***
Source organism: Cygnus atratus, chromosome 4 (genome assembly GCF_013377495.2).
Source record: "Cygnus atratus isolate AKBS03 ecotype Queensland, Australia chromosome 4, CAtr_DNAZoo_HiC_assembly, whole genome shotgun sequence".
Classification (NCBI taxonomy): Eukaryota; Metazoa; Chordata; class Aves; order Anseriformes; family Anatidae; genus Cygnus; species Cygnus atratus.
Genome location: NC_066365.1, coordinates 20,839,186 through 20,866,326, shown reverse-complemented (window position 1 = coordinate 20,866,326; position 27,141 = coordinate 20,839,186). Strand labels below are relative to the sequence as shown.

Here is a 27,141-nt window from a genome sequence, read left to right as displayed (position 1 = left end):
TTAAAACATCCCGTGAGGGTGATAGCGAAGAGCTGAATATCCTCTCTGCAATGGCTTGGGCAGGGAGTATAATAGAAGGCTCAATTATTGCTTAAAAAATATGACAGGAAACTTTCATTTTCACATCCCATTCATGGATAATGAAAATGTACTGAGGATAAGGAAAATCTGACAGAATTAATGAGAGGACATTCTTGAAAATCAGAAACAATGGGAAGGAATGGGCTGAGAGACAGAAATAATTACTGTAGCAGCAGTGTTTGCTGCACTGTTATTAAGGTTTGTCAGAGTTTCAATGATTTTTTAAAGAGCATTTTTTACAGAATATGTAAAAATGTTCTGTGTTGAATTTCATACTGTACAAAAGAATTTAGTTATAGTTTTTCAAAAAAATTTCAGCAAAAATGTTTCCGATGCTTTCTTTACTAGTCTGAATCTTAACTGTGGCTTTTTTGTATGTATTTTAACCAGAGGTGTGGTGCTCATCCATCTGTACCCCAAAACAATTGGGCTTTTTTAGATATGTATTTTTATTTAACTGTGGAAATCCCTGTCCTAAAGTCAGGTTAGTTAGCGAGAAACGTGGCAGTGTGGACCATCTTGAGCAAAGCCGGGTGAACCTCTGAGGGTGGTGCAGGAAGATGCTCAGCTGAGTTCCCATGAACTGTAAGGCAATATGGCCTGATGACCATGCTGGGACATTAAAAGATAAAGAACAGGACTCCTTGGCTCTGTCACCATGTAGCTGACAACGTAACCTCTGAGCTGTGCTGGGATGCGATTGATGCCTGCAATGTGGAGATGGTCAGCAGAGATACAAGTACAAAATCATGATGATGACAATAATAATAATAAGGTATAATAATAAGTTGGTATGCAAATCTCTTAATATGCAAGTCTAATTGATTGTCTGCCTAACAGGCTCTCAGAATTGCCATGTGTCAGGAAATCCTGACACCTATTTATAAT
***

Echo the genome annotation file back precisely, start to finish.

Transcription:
Source organism: Cygnus atratus, chromosome 4 (genome assembly GCF_013377495.2).
Source record: "Cygnus atratus isolate AKBS03 ecotype Queensland, Australia chromosome 4, CAtr_DNAZoo_HiC_assembly, whole genome shotgun sequence".
Classification (NCBI taxonomy): Eukaryota; Metazoa; Chordata; class Aves; order Anseriformes; family Anatidae; genus Cygnus; species Cygnus atratus.
Genome location: NC_066365.1, coordinates 20,839,186 through 20,866,326, shown reverse-complemented (window position 1 = coordinate 20,866,326; position 27,141 = coordinate 20,839,186). Strand labels below are relative to the sequence as shown.

Here is a 27,141-nt window from a genome sequence, read left to right as displayed (position 1 = left end):
TTAAAACATCCCGTGAGGGTGATAGCGAAGAGCTGAATATCCTCTCTGCAATGGCTTGGGCAGGGAGTATAATAGAAGGCTCAATTATTGCTTAAAAAATATGACAGGAAACTTTCATTTTCACATCCCATTCATGGATAATGAAAATGTACTGAGGATAAGGAAAATCTGACAGAATTAATGAGAGGACATTCTTGAAAATCAGAAACAATGGGAAGGAATGGGCTGAGAGACAGAAATAATTACTGTAGCAGCAGTGTTTGCTGCACTGTTATTAAGGTTTGTCAGAGTTTCAATGATTTTTTAAAGAGCATTTTTTACAGAATATGTAAAAATGTTCTGTGTTGAATTTCATACTGTACAAAAGAATTTAGTTATAGTTTTTCAAAAAAATTTCAGCAAAAATGTTTCCGATGCTTTCTTTACTAGTCTGAATCTTAACTGTGGCTTTTTTGTATGTATTTTAACCAGAGGTGTGGTGCTCATCCATCTGTACCCCAAAACAATTGGGCTTTTTTAGATATGTATTTTTATTTAACTGTGGAAATCCCTGTCCTAAAGTCAGGTTAGTTAGCGAGAAACGTGGCAGTGTGGACCATCTTGAGCAAAGCCGGGTGAACCTCTGAGGGTGGTGCAGGAAGATGCTCAGCTGAGTTCCCATGAACTGTAAGGCAATATGGCCTGATGACCATGCTGGGACATTAAAAGATAAAGAACAGGACTCCTTGGCTCTGTCACCATGTAGCTGACAACGTAACCTCTGAGCTGTGCTGGGATGCGATTGATGCCTGCAATGTGGAGATGGTCAGCAGAGATACAAGTACAAAATCATGATGATGACAATAATAATAATAAGGTATAATAATAAGTTGGTATGCAAATCTCTTAATATGCAAGTCTAATTGATTGTCTGCCTAACAGGCTCTCAGAATTGCCATGTGTCAGGAAATCCTGACACCTATTTATAAT